Wetter conditions in Australia will lower the risk of bushfires this spring, meaning a rerun of the widespread spring 2019 fires is unlikely.
This is the optimistic news from a report released by the Bushfire and Natural Hazards Cooperative Research Centre on Monday.
Report is notably different to 2019’s one
The organisation’s outlook for September – November 2020 is notably different from the same report published this time last year, when it predicted a high fire risk over large parts of Victoria, New South Wales and Queensland.
A number of areas in Queensland still show ‘above normal fire potential’ and there are two small areas of the Northern Territory at similar risk. But otherwise the rest of the country is at ‘normal fire potential’.
Current and predicted climate conditions over the next three months indicate above-average rainfall, which will lower the likelihood of fires and give some welcome respite to the nation’s volunteer fire crews.
Warning that vegetation growth will increase
However, there is a warning that wetter weather will increase vegetation growth. This, in turn, will fuel fires that may occur later in the summer season. There is particular risk west of the Great Dividing Range, and to the cropping and grassland areas on the range.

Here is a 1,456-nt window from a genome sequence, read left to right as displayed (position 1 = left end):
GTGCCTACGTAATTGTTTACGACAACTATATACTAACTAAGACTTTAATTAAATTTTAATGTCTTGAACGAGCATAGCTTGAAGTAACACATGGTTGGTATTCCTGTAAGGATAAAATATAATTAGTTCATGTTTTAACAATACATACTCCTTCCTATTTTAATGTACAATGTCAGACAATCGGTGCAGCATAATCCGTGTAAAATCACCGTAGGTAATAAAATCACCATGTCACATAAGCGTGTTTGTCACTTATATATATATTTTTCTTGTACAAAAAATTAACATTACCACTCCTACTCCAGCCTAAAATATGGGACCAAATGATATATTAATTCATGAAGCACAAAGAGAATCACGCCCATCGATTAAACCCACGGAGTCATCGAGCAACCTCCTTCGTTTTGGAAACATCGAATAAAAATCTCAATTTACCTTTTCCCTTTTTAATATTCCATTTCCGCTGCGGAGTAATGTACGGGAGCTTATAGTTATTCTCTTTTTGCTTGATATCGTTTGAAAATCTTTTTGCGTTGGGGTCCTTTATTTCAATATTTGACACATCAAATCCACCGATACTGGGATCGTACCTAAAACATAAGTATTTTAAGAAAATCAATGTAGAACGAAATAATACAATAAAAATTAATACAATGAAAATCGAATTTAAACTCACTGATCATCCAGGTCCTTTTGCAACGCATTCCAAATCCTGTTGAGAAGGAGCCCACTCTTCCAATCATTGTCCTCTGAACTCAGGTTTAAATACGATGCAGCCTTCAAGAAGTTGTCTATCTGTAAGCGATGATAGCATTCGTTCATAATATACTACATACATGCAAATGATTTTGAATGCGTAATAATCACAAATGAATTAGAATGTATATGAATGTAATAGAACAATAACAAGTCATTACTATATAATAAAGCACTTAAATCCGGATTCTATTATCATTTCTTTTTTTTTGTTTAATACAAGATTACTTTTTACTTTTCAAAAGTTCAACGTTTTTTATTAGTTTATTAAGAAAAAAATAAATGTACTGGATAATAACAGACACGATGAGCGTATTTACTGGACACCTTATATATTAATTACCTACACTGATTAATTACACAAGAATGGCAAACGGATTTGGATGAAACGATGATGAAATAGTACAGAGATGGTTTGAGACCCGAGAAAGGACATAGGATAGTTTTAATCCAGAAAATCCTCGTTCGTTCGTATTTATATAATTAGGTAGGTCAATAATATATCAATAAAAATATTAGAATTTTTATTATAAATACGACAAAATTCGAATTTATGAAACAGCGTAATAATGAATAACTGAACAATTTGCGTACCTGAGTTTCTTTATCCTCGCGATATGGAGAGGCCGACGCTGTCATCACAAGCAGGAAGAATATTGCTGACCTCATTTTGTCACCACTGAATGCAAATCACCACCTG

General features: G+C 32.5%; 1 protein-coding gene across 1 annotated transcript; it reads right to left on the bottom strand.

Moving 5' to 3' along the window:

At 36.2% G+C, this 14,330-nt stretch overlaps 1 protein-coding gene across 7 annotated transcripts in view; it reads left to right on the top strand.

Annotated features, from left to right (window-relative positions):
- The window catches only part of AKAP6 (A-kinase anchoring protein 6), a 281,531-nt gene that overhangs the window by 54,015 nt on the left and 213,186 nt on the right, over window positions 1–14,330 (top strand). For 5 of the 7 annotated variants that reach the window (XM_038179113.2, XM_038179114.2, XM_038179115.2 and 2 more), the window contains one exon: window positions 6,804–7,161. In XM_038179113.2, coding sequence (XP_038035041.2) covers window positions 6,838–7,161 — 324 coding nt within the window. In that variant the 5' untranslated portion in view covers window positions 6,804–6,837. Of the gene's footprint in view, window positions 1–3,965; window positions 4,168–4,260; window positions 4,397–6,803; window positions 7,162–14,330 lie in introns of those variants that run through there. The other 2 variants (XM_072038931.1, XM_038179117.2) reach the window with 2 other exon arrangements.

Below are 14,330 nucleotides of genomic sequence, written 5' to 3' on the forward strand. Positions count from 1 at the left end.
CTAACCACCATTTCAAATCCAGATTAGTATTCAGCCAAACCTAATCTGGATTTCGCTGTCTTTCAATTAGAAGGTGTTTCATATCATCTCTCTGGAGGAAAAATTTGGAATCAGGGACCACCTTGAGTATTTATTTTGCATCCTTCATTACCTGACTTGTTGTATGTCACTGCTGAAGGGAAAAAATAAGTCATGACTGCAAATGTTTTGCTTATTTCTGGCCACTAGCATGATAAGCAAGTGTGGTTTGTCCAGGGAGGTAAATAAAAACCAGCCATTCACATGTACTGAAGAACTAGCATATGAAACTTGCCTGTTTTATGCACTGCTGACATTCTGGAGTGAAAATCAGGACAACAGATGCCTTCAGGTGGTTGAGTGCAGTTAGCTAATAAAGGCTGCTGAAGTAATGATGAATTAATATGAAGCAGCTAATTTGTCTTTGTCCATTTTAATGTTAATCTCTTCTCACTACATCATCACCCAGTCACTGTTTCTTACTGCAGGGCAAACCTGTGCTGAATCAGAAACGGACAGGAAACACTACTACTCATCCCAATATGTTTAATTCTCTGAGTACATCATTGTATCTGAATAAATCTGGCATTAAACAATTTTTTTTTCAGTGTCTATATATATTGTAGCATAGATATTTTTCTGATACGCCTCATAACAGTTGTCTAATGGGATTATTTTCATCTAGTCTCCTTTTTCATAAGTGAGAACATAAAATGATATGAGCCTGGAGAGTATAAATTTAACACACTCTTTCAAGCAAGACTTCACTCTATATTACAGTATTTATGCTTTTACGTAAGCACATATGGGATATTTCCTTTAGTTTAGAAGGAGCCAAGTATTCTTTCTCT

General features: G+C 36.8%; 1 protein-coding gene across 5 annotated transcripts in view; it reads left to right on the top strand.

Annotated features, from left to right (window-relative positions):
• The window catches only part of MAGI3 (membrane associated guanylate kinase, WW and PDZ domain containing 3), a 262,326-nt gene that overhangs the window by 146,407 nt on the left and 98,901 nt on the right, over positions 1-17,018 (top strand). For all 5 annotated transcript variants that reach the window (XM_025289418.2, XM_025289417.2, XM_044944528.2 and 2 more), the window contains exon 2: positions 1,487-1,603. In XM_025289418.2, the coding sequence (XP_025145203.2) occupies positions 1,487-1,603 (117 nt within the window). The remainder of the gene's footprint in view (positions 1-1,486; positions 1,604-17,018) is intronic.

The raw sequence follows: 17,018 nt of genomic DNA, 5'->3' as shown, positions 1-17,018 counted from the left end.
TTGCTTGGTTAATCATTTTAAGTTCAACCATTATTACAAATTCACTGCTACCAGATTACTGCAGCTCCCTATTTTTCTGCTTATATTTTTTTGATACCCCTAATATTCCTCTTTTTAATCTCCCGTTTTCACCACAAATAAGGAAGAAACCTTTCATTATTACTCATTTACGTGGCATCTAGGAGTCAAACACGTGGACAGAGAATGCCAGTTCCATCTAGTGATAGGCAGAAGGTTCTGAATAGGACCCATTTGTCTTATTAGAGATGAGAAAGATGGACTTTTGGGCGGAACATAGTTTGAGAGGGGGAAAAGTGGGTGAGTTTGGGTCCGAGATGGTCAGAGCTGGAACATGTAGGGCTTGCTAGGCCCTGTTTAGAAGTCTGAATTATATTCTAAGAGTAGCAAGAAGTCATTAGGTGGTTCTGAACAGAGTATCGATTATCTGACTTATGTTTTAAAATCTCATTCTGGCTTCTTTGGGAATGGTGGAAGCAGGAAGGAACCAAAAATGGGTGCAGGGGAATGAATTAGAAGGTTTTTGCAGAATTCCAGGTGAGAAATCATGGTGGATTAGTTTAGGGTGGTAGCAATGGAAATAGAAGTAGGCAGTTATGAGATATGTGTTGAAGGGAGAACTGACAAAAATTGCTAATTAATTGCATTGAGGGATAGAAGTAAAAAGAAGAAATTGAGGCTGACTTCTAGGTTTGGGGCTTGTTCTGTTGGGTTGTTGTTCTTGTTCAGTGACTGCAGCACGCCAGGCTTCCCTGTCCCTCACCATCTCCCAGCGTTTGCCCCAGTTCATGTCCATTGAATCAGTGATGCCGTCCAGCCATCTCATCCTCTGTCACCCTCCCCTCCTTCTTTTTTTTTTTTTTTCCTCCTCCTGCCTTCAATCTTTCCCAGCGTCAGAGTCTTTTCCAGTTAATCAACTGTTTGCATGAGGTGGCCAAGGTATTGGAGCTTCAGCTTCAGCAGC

“Last year at this time it was already looking pretty terrible because we knew we were coming in off a long period of below-average rainfall and there were already townships then that didn’t have enough water to drink, never mind to fight fires,” said the Chief Executive of the Bushfire CRC, Dr Richard Thornton.
“This year we are already seeing a La Niña alert. We are unlikely to see those big uncontrollable fires that we saw last year. We will probably see a fairly normal fire season in the spring.”
But ‘normal’ doesn’t mean no fire outbreaks
He added: “But when we say ‘normal’, in a normal fire season in Australia there are still fires, and on any hot and windy day that’s dry, a fire could potentially start.”
Apart from easing the likelihood of a similar burden on firefighters, who were stretched beyond the limits in the 2019-20 Black Summer fire season, the likely respite would also be good news for communities who are already struggling to overcome the coronavirus pandemic.
Thornton also warned against people being complacent, saying that communities should use the respite to properly prepare their fire plans for later in the season.